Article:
But I found him. In a chat room. I know it is Van; he uses some of the same lines and jokes that seemed so attractive to me that night. He uses them on other women. How many masterpieces has Van created, I wonder?

Sometimes I can’t help myself; I must touch the scars. All of them. It’s happening more often, now—almost every day in fact. Before, only my eyes traced the route of each ridge; now my trembling fingers also find the path. Some days, as I do this, it is as if the scars are speaking to me through my fingers, like Braille to Helen Keller.

Lately, though—maybe since last week—as I let my fingers do the walking, I hear the tiniest of whispers. At first, I think it comes from the pads of my fingers sliding along the hard ropey blemishes. Then yesterday the words began to clarify, like the discordant croak of a radio announcer rising up through the static hiss of white noise interference.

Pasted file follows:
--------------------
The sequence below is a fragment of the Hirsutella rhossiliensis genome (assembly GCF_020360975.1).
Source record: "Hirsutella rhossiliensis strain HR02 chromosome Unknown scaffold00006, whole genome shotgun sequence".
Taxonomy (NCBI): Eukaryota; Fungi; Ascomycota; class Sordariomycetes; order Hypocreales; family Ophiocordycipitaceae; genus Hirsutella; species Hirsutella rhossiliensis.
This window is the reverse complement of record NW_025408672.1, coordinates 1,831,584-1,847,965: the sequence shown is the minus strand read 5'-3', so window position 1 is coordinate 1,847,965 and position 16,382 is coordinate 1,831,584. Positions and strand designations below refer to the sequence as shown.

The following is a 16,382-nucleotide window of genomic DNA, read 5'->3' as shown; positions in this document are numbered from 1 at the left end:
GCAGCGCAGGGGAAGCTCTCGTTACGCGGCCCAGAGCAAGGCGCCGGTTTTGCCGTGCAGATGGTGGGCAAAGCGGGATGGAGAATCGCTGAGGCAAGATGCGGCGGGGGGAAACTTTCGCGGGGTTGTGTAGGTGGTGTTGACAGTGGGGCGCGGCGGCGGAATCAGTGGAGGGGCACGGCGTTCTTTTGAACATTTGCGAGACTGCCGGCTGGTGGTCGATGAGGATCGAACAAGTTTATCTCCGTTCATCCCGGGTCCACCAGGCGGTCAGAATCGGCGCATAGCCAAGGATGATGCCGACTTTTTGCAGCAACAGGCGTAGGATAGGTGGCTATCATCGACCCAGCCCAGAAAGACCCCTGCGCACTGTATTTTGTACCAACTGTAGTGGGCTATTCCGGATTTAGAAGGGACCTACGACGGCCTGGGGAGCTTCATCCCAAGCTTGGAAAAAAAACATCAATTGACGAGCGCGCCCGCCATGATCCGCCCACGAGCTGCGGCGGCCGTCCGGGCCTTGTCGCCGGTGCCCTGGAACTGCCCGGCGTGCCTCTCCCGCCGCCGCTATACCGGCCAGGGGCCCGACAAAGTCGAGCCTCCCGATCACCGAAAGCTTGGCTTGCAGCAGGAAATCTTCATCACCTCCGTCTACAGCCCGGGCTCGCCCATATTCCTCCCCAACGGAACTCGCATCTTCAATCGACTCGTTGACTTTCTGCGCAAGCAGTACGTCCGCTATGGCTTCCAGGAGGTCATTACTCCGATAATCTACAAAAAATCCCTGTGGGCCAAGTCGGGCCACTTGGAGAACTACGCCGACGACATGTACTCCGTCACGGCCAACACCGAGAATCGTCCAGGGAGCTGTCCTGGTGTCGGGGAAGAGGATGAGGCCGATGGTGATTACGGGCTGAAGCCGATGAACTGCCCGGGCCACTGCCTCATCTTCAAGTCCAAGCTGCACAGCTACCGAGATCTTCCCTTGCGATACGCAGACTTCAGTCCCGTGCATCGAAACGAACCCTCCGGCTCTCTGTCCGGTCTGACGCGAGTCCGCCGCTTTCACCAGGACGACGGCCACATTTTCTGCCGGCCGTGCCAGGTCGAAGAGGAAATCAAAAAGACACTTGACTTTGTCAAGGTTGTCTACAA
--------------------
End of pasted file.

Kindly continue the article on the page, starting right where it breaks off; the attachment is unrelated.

It’s coming from my face. It’s my scars.

End it.

This comes through quite clearly. A natural thought for me after what I have endured.


Hissed like Kaa the great snake in the Jungle Book. It makes my face tingle and twitch, as if pricked one last time by the point of the hot knife. Sometimes I weep.

For six days the two phrases repeated.

Today, as I get ready to go to work—listening to my face whispering a sibilant sing-song—I confess to thinking that if I do end it, it would be such a beautiful irony if I managed to do it with a knife—to slice myself. I believe I would finally reveal the masterpiece that Van intended, the final masterstroke, as it were.

Van mus-s-s-t go.